Basics of Excise Duty Liability
|Conditions for imposition of excise duty||· Entry No. 84 of List I of Seventh Schedule to Constitution empowers Central Government to impose levy of excise on goods manufactured or produced in India.· In case of ‘deemed manufacture’, imposition of excise duty can be justified under entry 97 of List I.· Excise is a duty on manufacture. Manufacture or production of ‘excisable goods’ in India is the ‘taxable event’ in Central Excise. [Section 3(1) of Central Excise Act]
· Ownership of inputs or final products is irrelevant for purpose of liability of excise duty.
|Person liable to pay excise duty||· Excise Duty liability is generally on manufacturer, but in some cases, duty is collected from others also. Duty liability is no ‘manufacturer’, though he can collect it from buyer. He will be liable even if he does not collect [rule 4(1) of Central Excise Rules]· In case of goods stored in warehouse under rule 20, the duty liability is on person who stores the goods in warehouse [rule 4(1) of Central Excise Rules]· In case of molasses produced in khandsari sugar factory, duty liability is of procurer i.e. purchaser if he is procuring it for manufacture of any commodity [rule 4(2) of Central Excise Rules].
· In case of job work, duty liability is of job worker, even if he is not owner of manufactured goods. However, if inputs are sent under Cenvat provisions or under notification No. 214/86-CE, duty liability is of raw material supplier.
|Rate of excise duty||· Basic excise duty is levied u/s 3(1) of Central Excise Act. The section is termed as ‘charging section’. The general excise duty rate is 12.50% w.e.f. 1-3-2015 [earlier it was 12.36%].·
Education cess was payable @ 2% of the basic duty and Secondary and High Education Cess was 1% of basic excise duty upto 1-3-2015. These cesses are not payable on excise duty w.e.f. 1-3-2015
· NCCD and Cess is payable on some products.
|Goods and excisable goods||· As per judicial interpretation, for purpose of levy of Excise duty, an article must satisfy two requirements to be ‘goods’ i.e. (a) it must be movable and (b) it must be marketable. However, actual sale is not necessary.· ‘Goods’ includes any article, material or substance which is capable of being bought and sold for a consideration and such goods shall be deemed to be marketable [Explanation to section 2(d) of Central Excise Act].· Marketability is to be decided on the basis of condition in which goods are manufactured or produced.
· The marketability test requires that the goods as such should be in a position to be taken to market and sold. If they have to be separated, the test is not satisfied. Thus, if erected and installed machinery has to be dismantled before removal, it will not be goods – Triveni Engineering v. CCE AIR 2000 SC 2896 120 ELT 273 (SC).
· Software is excisable goods. However, presently, excise duty/service tax as well as Vat is payable on branded (packaged) software and service tax and Vat is payable on customised software.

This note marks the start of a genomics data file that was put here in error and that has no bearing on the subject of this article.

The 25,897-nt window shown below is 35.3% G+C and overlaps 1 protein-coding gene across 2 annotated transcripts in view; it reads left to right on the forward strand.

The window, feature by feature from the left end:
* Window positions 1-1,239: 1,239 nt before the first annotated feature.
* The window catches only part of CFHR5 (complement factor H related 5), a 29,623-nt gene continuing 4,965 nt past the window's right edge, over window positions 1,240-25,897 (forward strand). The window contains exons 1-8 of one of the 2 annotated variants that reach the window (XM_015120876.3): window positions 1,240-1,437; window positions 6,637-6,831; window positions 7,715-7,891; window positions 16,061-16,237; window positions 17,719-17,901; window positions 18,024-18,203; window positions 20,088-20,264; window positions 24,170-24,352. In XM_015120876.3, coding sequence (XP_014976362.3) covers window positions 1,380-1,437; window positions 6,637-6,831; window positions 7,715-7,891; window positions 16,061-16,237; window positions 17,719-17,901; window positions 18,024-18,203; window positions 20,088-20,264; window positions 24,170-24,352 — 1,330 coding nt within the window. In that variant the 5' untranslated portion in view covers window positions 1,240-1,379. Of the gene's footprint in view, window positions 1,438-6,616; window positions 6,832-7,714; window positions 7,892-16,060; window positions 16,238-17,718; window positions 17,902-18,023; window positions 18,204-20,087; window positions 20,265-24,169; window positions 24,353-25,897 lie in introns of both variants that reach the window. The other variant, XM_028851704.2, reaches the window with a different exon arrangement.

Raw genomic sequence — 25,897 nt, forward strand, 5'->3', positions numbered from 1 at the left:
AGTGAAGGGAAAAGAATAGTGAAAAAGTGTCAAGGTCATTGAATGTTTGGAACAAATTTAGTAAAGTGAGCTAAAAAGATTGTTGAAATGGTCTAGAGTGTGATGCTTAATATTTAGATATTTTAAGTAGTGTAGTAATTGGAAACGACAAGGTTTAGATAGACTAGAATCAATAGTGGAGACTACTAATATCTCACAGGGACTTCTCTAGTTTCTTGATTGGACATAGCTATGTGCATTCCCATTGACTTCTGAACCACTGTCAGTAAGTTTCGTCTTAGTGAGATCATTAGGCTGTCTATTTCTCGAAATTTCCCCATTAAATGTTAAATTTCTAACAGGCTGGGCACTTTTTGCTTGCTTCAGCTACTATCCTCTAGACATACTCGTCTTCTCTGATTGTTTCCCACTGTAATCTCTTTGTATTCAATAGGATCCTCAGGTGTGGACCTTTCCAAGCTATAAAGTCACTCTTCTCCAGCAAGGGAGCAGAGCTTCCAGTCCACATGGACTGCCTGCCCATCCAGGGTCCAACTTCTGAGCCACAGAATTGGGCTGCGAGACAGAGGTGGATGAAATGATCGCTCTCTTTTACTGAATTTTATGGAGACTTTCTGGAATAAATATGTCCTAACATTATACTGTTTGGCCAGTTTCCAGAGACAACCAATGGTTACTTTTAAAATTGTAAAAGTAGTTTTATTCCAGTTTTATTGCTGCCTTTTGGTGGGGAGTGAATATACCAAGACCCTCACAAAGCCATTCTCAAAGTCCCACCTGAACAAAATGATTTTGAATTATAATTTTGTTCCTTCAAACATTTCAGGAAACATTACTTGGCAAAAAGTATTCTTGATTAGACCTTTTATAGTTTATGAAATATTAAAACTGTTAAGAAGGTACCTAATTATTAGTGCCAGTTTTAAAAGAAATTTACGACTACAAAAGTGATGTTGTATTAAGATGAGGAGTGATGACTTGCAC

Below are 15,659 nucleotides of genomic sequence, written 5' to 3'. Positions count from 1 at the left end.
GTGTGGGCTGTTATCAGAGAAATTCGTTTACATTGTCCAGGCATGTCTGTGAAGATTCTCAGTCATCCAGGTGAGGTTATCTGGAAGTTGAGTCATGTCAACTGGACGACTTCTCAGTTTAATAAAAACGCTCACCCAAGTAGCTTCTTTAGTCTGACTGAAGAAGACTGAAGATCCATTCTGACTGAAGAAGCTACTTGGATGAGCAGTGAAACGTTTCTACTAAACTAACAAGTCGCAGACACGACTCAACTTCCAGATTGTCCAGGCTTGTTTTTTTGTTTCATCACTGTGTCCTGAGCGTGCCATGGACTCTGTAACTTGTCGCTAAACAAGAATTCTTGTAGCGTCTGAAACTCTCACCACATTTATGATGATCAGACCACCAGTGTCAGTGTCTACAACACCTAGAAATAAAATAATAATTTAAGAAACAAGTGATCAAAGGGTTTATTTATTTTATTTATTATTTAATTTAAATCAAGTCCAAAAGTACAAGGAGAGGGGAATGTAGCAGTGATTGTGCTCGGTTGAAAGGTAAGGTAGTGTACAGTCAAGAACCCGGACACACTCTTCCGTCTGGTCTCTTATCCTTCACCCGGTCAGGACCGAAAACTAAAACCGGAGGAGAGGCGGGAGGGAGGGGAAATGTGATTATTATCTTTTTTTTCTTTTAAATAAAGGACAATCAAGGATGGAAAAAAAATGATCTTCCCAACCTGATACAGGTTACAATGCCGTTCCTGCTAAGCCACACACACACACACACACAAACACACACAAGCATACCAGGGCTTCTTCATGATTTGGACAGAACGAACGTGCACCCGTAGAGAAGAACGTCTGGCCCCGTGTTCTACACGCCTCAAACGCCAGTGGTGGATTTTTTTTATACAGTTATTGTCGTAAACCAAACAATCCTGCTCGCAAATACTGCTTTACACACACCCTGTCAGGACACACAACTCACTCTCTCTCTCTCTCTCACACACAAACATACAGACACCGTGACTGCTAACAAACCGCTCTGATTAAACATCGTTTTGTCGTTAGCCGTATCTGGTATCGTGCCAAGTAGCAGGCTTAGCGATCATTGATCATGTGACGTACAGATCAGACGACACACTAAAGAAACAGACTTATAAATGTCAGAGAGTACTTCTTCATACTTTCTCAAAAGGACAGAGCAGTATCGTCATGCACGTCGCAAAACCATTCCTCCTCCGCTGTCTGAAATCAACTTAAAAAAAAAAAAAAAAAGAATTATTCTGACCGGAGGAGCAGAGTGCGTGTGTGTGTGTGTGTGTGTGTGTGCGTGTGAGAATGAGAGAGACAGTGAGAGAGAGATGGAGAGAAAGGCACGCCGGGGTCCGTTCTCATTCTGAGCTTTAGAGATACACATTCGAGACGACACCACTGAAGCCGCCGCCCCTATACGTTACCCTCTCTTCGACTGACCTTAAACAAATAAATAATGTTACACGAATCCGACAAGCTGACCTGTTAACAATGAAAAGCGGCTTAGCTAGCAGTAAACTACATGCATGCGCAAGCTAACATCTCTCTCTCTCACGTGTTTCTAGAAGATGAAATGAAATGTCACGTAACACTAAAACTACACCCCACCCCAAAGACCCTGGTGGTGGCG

· Section 2(d) of Central Excise Act defines Excisable Goods as ‘Goods specified in the Schedule to Central Excise Tariff Act, 1985 as being subject to a duty of excise and includes salt’. Thus, unless an article is specified in the Central Excise Tariff Act as subject to duty, no duty is leviable.
· ‘Goods’ includes any article, material or substance which is capable of being bought and sold for a consideration and such goods shall be deemed to be marketable. Thus, some articles like cement structures and trusses, scrap etc. will be ‘goods’ even if otherwise they are not marketable.
|Dutiability of waste and scrap||
Waste and scrap is ‘final product’ for excise purposes. Waste and Scrap can be ‘goods’ but dutiable only if ‘manufactured’, are capable of being sold and are mentioned in Central Excise Tariff
|Manufacture||· Taxable event for central excise duty is manufacture or production in India. The word ‘produced’ is broader than ‘manufacture’ and covers articles produced naturally, live products, waste, scrap etc.· ‘Manufacture’ can be (a) as defined by Court or (b) Deemed manufacture.
· ‘Manufacture’ as defined by Courts, takes place only when the process results in a commercially different article or commodity. There can be ‘manufacture’ if both inputs and final product fall in same tariff heading.
· In Union of India v. Delhi Cloth Mills Co. Ltd. AIR 1963 SC 791 = 1963 Suppl (1) SCR 586 = 1977 (1) ELT (J199) (SC) (SC five member constitution bench) it has been held that the manufacture means bringing into existence a new substance. Thus, manufacture implies a change but every change is not manufacture. A new and different article must emerge having a distinctive name, character or use.
· However, this test does not apply in case of ‘deemed manufacture’.
· Assembly can be ‘manufacture’. Putting two items together for making a set is not generally ‘manufacture’.
|Who is ‘manufacturer’||· Manufacturer is who ‘manufactures’ [Section 2(f) of Central Excise Act] He is the person who actually brings new and identifiable product into existence or undertakes process defined as ‘deemed manufacture’.· Duty liability is on ‘manufacturer’, except in few cases of reverse charge. Mere supplier of raw material or brand name owner is not ‘manufacturer’.· Loan licensee is not ‘manufacturer’.
· Ownership is not relevant to determine who is manufacturer. If relationship between brand name owner/raw material supplier and the actual person bringing the new and identifiable product into existence are on Principal to Principal basis, the brand name owner/raw material supplier will not be ‘manufacturer’